It’s pretty convenient for me. Animals lived and died on the seafloor 200 million years ago, and I get to wait for them to be moved about and exposed in beautiful mountains, where I just show up and look at them. Time travel, made easy.
Ah, ready for descent. Time to pack up, and turn off the computer. Next time I write will likely be after my first day at the university.
I often say this (even on my facebook page) when I’m excited about my research. I don’t mean it in a competitive way; I’m not the type to brag about being up all night running experiments in the lab. I tried that in college; it didn’t work out too well. I was dissecting octopus eyeballs to make slides for a laser microscope, but I kept nodding off while processing them at 2am. When I say “Science never sleeps!” the subtext is, “but I do!”
Work/life balance is tough in any career, but it can be especially tricky in science. I’m concerned that I can’t keep up with changes in my field, or the peripheral disciplines that affect my research. Or if I can, how do I keep up with the rest of my life?
Two weeks ago I began preparing specifically for this trip. Until that point I’d been pushing other projects so hard that August seemed half a year away. Also two weeks ago, my two closest friends took a sudden opportunity to move to Portland. When I get back to Los Angeles, it won’t be the same.
I’ve been a close friend with Jen for about fourteen years, and with her husband Paul for about 7. Above is a picture of Jen and I at her fabulous wedding last year. Since I moved from their hip Silver Lake neighborhood last winter I’ve missed walking up the street to watch movies on lazy evenings. Now I’ll miss brunches where we’d review the week’s developments in the music business, comedy scene, and paleontology finds. I’ll miss that moment in each conversation when Jen shrugs and says, ‘They’re just rocks’, and Paul wants to know more about the specific fossils and physics.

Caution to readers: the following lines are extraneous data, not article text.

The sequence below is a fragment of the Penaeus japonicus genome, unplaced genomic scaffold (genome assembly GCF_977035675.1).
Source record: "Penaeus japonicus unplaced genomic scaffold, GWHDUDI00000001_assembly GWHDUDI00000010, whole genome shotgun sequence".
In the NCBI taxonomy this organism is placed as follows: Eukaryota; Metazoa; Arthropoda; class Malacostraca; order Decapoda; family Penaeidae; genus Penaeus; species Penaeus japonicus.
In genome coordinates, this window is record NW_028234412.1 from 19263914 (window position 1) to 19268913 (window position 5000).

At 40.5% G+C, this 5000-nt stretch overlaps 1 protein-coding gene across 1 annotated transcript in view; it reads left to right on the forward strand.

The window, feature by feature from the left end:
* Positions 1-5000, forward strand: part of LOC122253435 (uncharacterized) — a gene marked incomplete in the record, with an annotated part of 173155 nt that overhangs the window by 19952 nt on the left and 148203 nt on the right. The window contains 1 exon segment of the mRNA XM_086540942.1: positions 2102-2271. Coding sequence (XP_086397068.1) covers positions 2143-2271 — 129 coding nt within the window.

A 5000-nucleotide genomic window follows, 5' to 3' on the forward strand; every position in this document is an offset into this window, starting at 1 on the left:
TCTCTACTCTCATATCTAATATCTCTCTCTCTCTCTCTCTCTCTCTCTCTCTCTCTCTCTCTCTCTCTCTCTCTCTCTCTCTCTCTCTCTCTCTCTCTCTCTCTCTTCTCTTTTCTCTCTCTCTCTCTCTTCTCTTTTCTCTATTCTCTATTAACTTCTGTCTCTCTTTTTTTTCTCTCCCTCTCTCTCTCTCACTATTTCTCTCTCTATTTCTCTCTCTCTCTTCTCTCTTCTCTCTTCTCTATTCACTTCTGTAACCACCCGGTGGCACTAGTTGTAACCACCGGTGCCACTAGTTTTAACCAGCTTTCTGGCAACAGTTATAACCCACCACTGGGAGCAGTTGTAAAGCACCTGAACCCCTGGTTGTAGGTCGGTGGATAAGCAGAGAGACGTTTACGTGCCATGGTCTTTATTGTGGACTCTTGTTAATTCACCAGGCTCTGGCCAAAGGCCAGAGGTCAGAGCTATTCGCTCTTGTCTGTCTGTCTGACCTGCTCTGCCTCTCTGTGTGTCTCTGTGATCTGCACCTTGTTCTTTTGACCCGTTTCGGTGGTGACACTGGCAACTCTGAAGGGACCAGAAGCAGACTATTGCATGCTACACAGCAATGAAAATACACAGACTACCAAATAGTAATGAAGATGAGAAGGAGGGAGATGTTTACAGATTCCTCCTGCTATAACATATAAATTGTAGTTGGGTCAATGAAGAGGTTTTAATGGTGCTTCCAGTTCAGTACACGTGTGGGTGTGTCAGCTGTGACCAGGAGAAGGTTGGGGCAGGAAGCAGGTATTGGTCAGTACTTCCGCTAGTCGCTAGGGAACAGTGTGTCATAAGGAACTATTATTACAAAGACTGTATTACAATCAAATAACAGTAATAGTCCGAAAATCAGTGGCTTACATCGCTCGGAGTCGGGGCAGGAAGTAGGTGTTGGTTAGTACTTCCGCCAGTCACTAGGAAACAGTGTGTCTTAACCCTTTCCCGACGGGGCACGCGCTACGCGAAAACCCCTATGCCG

Saturday afternoon I found myself still on campus, pouring over my sponge fossils one by one, organizing and packing and planning. It was time to leave for Jen’s going-away barbeque, which was characteristically festive if a little bittersweet.
Now I’m on an airplane bound for South America, into the land of Darwin’s confusion and birthplace of the potato. Out my window, between the equatorial storm clouds, I can see just a narrow slice of spectacular sunset. Brilliant pink and tangerine on a single white cloud sandwiched between the grey.
Academic life will keep me moving for a few years, I guess. It’s lucky I got to live in the same town as long-time friends for most of my PhD years. It’s just tough to be a grown up, and to watch the wonderful adventures and opportunities we gain also draw us apart.
Written over the southern tip of Mexico, 6:15 California time.
5:03 pm California time
We’re flying over the Sea of Cortez between Baja California and the rest of continental Mexico. A teen near me has been watching a Justin Beiber documentary for what seems like several hours. I guess we’ve only been in the air about two. Back at the gate in LAX, boarding started so abruptly that I shut down my laptop immediately to queue up. I laughed because my attempt at social media, which requires constant updating, was woefully inadequate. Anyone actually “following” me would wonder if I ever made it on board.
The flight has been very pleasant so far. It’s a packed plane, but everyone seems relaxed, owing in part to little televisions set in every seat. This is only my third time leaving the United States, and my domestic travel standards are very low budget. Consequently I am totally impressed by airplanes, especially international flights. Free wine!
Comedian Louie CK famously summarized the foolishness of whining about airplanes this way:
“You’re on a chair in the SKY. You’re a Greek myth right now!”
It’s good advice about life in general, for those of us lucky enough to sit around writing and reading travel blogs. Since seeing that comedy bit, my friends and I remind each other often not to take the conveniences, and even the slight inconveniences, of modern technology for granted. We’re all very lucky to be here.